Charcoal is a light black residue consisting of carbon, and any remaining ash, obtained by removing water and other volatile constituents from animal and vegetation substances. Charcoal is usually produced by slow pyrolysis, the heating of woodor other substances in the absence of oxygen (see pyrolysis, char and biochar). It is usually an impure form of carbon as it contains ash; however, sugar charcoal is among the purest forms of carbon readily available, particularly if it is not made by heating but by a dehydration reaction with sulfuric acid to minimise introducing new impurities, as impurities can be removed from the sugar in advance. The resulting soft, brittle, lightweight, black, porous material resembles coal.


Historically, production of wood charcoal in districts where there is an abundance of wood dates back to a very ancient period, and generally consists of piling billets of wood on their ends so as to form a conical pile, openings being left at the bottom to admit air, with a central shaft to serve as a flue. The whole pile is covered with turf or moistened clay. The firing is begun at the bottom of the flue, and gradually spreads outwards and upwards. The success of the operation depends upon the rate of the combustion. Under average conditions, 100 parts of wood yield about 60 parts by volume, or 25 parts by weight, of charcoal; small-scale production on the spot often yields only about 50%, large-scale was efficient to about 90% even by the seventeenth century. The operation is so delicate that it was generally left to colliers (professional charcoal burners). They often lived alone in small huts in order to tend their wood piles. For example, in the Harz Mountains of Germany, charcoal burners lived in conical huts called Köten which are still much in evidence today.

The massive production of charcoal (at its height employing hundreds of thousands, mainly in Alpine and neighbouring forests) was a major cause of deforestation, especially in Central Europe. In England, many woods were managed as coppices, which were cut and regrew cyclically, so that a steady supply of charcoal would be available (in principle) forever; complaints (as early as the Stuart period) about shortages may relate to the results of temporary over-exploitation or the impossibility of increasing production to match growing demand. The increasing scarcity of easily harvested wood was a major factor for the switch to the fossil fuel equivalents, mainly coal and brown coal for industrial use.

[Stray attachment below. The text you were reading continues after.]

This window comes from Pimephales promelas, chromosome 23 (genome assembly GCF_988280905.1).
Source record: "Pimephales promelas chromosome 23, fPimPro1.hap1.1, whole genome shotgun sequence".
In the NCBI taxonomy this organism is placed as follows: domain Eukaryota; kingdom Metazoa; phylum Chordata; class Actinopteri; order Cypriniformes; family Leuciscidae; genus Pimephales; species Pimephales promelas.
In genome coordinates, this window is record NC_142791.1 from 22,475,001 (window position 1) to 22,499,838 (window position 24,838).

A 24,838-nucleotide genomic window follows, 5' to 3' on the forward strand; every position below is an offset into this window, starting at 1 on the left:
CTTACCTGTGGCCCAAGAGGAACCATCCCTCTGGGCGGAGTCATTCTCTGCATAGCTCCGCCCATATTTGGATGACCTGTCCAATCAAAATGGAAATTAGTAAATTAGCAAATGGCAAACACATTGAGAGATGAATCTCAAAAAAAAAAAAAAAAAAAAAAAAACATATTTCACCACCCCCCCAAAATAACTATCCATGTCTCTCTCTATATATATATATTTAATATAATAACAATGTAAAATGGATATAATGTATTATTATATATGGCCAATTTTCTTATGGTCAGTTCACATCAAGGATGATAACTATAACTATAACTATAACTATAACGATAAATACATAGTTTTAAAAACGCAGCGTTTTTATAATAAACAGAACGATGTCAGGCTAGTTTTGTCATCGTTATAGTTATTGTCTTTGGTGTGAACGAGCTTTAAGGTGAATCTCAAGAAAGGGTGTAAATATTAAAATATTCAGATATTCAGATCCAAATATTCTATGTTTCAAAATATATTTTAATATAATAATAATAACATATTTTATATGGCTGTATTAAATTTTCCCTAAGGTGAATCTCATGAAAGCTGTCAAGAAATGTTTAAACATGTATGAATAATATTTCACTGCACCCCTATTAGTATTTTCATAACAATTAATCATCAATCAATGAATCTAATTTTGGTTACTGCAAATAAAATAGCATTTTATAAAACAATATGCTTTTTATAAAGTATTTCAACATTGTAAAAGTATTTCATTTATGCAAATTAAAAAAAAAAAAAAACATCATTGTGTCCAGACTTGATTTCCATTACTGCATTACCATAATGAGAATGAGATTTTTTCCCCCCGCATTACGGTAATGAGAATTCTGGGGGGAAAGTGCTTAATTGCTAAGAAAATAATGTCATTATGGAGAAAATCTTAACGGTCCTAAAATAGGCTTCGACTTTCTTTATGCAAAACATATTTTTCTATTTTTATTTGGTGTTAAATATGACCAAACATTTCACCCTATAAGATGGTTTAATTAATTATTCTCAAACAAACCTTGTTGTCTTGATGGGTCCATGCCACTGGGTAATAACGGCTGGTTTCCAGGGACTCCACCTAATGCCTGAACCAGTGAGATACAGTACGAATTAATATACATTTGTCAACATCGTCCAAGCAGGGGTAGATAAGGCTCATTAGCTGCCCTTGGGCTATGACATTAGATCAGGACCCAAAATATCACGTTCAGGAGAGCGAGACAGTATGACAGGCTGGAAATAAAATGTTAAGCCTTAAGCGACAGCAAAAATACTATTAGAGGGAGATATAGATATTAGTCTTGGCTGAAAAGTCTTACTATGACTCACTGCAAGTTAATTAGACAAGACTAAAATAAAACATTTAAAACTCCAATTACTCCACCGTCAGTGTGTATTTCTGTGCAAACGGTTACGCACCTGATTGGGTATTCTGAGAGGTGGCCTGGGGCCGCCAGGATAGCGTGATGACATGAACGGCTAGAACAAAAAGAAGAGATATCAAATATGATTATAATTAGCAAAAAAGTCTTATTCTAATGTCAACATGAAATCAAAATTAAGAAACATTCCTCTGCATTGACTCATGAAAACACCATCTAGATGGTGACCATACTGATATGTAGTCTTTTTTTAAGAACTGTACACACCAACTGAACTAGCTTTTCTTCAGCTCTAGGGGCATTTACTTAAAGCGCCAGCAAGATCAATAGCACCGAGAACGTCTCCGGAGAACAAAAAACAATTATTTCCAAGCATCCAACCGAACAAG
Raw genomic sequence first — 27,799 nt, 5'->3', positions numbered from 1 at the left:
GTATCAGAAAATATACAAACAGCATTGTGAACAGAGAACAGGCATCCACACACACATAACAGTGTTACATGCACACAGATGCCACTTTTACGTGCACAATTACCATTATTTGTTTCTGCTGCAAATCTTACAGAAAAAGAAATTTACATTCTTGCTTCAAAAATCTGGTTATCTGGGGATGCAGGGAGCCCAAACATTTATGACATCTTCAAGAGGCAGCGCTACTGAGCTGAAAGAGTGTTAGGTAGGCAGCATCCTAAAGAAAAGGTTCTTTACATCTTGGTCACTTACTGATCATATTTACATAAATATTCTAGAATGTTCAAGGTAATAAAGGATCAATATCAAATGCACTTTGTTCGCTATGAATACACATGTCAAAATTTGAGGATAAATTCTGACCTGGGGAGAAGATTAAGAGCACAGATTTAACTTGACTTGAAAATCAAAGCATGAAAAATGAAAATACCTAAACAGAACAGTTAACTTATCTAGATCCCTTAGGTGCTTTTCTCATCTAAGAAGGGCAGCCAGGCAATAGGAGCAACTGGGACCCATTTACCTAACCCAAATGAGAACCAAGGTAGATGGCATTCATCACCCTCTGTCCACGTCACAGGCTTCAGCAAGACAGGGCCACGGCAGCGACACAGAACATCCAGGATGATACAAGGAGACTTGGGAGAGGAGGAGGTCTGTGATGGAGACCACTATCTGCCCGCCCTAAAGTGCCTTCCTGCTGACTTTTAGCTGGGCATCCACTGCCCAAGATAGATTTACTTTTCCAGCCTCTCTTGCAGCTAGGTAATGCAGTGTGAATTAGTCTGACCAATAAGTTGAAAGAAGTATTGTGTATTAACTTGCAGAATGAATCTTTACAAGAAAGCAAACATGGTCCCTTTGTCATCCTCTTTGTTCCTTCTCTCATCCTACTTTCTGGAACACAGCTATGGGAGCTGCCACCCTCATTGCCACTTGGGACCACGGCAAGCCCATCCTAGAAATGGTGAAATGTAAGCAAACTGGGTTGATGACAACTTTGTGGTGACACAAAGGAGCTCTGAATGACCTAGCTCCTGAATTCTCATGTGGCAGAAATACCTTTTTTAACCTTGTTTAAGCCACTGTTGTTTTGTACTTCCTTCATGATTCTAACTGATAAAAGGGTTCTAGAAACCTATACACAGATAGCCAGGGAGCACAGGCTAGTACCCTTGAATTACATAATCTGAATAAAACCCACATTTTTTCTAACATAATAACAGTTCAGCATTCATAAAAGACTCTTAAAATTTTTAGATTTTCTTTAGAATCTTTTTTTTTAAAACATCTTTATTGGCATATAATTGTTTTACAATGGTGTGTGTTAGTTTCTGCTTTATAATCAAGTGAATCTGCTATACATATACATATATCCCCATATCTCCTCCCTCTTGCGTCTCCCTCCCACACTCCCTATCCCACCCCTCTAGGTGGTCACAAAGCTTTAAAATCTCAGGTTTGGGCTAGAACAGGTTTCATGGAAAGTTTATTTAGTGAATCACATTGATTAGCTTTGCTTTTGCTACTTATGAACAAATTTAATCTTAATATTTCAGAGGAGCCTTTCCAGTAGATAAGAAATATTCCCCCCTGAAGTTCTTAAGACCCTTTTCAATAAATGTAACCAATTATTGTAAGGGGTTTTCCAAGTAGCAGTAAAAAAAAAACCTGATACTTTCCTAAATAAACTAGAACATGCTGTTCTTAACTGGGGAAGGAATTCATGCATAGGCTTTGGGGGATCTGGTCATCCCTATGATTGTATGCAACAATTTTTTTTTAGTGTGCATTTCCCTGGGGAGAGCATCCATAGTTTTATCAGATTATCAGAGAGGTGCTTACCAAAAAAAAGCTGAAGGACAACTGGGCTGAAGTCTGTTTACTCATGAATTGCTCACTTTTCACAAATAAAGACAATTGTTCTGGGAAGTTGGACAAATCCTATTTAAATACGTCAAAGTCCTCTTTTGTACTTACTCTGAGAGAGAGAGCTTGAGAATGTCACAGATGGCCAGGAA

The use of charcoal as a smelting fuel has been experiencing a resurgence in South America following Brazilian law changes in 2010 to reduce carbon emissions as part of President Lula da Silva’s commitment to make a “green steel”.

The modern process of carbonizing wood, either in small pieces or as sawdust in cast iron retorts, is extensively practiced where wood is scarce, and also for the recovery of valuable byproducts (wood spirit, pyroligneous acid, wood tar), which the process permits. The question of the temperature of the carbonization is important; according to J. Percy, wood becomes brown at 220 °C (428 °F), a deep brown-black after some time at 280 °C (536 °F), and an easily powdered mass at 310 °C (590 °F).Charcoal made at 300°C (572 °F) is brown, soft and friable, and readily inflames at 380 °C (716 °F); made at higher temperatures it is hard and brittle, and does not fire until heated to about 700 °C (1,292 °F).

In Finland and Scandinavia, the charcoal was considered the by-product of wood tar production. The best tar came from pine, thus pinewoods were cut down for tar pyrolysis. The residual charcoal was widely used as substitute for metallurgical coke inblast furnaces for smelting. Tar production led to rapid deforestation: it has been estimated all Finnish forests are younger than 300 years. The end of tar production at the end of the 19th century resulted in rapid re-forestation.

The charcoal briquette was first invented and patented by Ellsworth B. A. Zwoyer of Pennsylvania in 1897 and was produced by the Zwoyer Fuel Company. The process was further popularized by Henry Ford, who used wood and sawdust byproducts from automobile fabrication as a feedstock. Ford Charcoal went on to become the Kingsford Company.

Production methods